AISD Superintendent Rod Schroder is retiring this summer, as is CISD Superintendent Mike Wartes. Both of them served their respective school districts well before climbing to the top spots.

But why is AISD choosing to look only in-house? I guess the school board believes it has a sufficient pool of potential candidates already on the payroll. I also presume the school board likes the direction the district is taking. It doesn’t particularly welcome new perspective, new outlook, a fresh set of administrative principles.

That’s their call.

I believe it is fair to ask whether a national search could introduce some new ideas to the district. Moreover, why not encourage such an influx of new thoughts and direction?

The best candidate to succeed Schroder well might already be on board at AISD. Why not, then, subject that candidate to a rigorous competition, making that individual work even harder to win the endorsement of the trustees who’ll make the hiring decision?

CISD is taking that route. Good for the Canyon trustees.

As for AISD, choose well.

School board elections matter, too

I think I’ve been scolded by a couple of followers of this blog for an apparent error of omission.

I posted a blog about the importance of municipal elections and then was reminded that, yep, school board elections matter just as much as those that elect city representatives.


I stand corrected.

The blog noted that local elections determine how much we pay for essential local government services. It also took note of an important public affairs program — “Live Here” — being broadcast soon on Panhandle PBS about the upcoming local elections.

School board elections, of course, allow us to choose people who set local educational policy that has a direct impact on our children’s education. Allow me to include community college board elections as well; Amarillo College also will elect regents in May and they, too, play critical roles in setting higher education policy here at home.

Lest we forget, in Texas the largest single line item in our property tax statement every year is for public education. That’s how it is in our home, where the Canyon Independent School District tax obligation is by far the largest single property tax we pay annually.

The thesis of the earlier blog post remains intact: Local elections matter the most to us and we need to pay careful attention to the people we want representing us at City Hall — and on educational boards.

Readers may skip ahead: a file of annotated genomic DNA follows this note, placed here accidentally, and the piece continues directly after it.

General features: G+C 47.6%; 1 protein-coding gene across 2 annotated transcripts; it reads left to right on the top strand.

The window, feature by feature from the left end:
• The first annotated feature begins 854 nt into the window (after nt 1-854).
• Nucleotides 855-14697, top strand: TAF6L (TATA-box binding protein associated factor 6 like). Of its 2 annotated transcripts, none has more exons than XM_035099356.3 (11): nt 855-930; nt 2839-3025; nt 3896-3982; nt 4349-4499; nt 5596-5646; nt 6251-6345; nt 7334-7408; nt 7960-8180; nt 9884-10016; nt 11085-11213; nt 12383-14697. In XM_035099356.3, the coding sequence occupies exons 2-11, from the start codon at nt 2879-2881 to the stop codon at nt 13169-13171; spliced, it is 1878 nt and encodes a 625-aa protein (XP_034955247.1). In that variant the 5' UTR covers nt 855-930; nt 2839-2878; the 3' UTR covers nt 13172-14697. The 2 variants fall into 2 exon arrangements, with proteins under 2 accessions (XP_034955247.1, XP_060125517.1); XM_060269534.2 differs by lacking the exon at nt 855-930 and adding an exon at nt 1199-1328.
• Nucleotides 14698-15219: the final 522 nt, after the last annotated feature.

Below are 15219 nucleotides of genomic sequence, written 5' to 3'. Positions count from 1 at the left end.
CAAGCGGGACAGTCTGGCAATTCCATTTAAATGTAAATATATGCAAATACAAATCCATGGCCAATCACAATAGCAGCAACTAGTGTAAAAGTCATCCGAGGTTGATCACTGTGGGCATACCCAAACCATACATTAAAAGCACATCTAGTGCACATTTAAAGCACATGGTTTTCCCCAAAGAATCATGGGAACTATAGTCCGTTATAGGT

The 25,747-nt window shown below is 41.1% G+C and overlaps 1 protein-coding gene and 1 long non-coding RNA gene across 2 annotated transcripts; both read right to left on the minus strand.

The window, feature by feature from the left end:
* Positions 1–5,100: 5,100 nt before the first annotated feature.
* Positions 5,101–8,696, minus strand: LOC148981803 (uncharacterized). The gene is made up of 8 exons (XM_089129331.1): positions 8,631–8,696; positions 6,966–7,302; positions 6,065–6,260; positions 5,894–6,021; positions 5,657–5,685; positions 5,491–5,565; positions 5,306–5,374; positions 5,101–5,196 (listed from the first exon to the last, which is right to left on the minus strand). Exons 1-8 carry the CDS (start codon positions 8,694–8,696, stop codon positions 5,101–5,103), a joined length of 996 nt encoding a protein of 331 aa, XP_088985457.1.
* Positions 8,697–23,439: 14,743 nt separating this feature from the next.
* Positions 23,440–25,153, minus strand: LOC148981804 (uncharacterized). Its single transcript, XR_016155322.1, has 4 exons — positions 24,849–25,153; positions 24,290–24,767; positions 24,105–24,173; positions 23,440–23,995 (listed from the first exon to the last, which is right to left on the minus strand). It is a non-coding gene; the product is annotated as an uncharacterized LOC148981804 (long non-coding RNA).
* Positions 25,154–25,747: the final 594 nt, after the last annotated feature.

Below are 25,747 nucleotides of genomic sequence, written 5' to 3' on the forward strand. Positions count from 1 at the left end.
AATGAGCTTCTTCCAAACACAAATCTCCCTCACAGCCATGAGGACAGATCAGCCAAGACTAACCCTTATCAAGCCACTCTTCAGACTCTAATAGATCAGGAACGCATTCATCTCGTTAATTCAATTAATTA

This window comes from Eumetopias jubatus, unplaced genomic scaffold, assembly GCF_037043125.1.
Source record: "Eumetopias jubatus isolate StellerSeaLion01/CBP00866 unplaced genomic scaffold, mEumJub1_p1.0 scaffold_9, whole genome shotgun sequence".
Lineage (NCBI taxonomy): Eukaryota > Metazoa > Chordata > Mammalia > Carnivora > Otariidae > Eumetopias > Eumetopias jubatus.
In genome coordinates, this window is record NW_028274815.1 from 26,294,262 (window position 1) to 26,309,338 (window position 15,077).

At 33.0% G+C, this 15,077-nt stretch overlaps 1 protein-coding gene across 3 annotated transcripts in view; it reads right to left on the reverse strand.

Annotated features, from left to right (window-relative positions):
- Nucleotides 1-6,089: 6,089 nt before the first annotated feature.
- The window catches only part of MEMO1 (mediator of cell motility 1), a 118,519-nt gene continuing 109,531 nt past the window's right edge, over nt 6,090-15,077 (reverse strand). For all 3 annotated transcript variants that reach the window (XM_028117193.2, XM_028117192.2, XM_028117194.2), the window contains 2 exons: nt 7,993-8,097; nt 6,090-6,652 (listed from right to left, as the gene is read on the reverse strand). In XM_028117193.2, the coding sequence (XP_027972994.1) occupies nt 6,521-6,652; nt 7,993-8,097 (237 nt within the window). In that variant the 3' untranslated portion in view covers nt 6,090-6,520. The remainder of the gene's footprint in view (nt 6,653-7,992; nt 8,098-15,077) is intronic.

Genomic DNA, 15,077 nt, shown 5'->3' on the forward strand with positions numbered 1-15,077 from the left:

Courthouse building: opportunity or eyesore?

I ventured recently to Canyon, Texas to interview a West Texas A&M University professor on a project for Panhandle PBS.

And as I usually do when I venture to the Randall County seat, I drove briefly around the Courthouse Square.

There it was. The old 1909 Courthouse building. All dolled up. The yard was manicured. The clock tower was keeping time. The building was nice and shiny. The windows were clean.

Then I looked closely at the windows from my car and noticed the interior was dark. Still. Not a thing going on in there — that I could see.

I keep wondering: What is going to happen to that building?

Randall County vacated that structure years ago. Commissioners Court has moved across the street into what used to be the old county jail. Virtually the rest of the government structure has moved a few blocks east to the Justice Center, which once was home to a Wal-Mart.

County Judge Ernie Houdashell told me a few years ago he was trying to swing a deal. With whom, he didn’t say. He just would tell me that some folks are interested in moving into the building.

It’s also interesting that the Randall County website features the old courthouse structure on his home page.


Houdashell is a wheeler and dealer par excellence. I wish him well in his search for a worthy tenant. I have a few guesses on who or what might move in there. The Canyon Economic Development Corp. comes to mind. So does Canyon City Hall. I once thought the Canyon Independent School District might be interested, then CISD built that new office complex at the north end of town.

It’s just a shame to see a building with a┬árenovated exterior paid for with historical preservation grant┬áfunds and local tax money┬ájust sitting there. Empty. Waiting for someone to turn on the lights.

It’s too pretty a structure to┬áremain vacant.

When did state impose property tax?

State Sen. Dan Patrick is making some grand promises as he runs for Texas lieutenant governor.

One of them involves his vow to cut property taxes for homeowners if he gets elected next year. Thanks for making the promise, senator. How are you going to deliver on it?


His new TV ad doesn’t spell out how the lieutenant governor — who presides over the Texas Senate — can cut property taxes.

I watched the ad and pulled out my latest property tax statement from the Randall County Tax Collector-Assessor’s Office. Here’s what I noticed:

I pay taxes to the City of Amarillo, Amarillo College, Randall County, the Canyon Independent School District and the Randall High Plains Water District. Locally elected boards and commissions set every one of those rates. State law allows me to exempt $15,000 of my home value from CISD taxes, for which I am grateful. I’ll be able to freeze my property taxes when I turn 65, which is just around the corner. I thank the state for that, too.

Patrick, one of four major Republicans seeking the lieutenant governor’s job, offers a tantalizing sound bite in his latest ad. I’m waiting, though, to hear just how he intends to usurp local governing authorities’ power to reduce my property taxes.

Maybe he believes the lieutenant governor’s is even more powerful than everyone thought.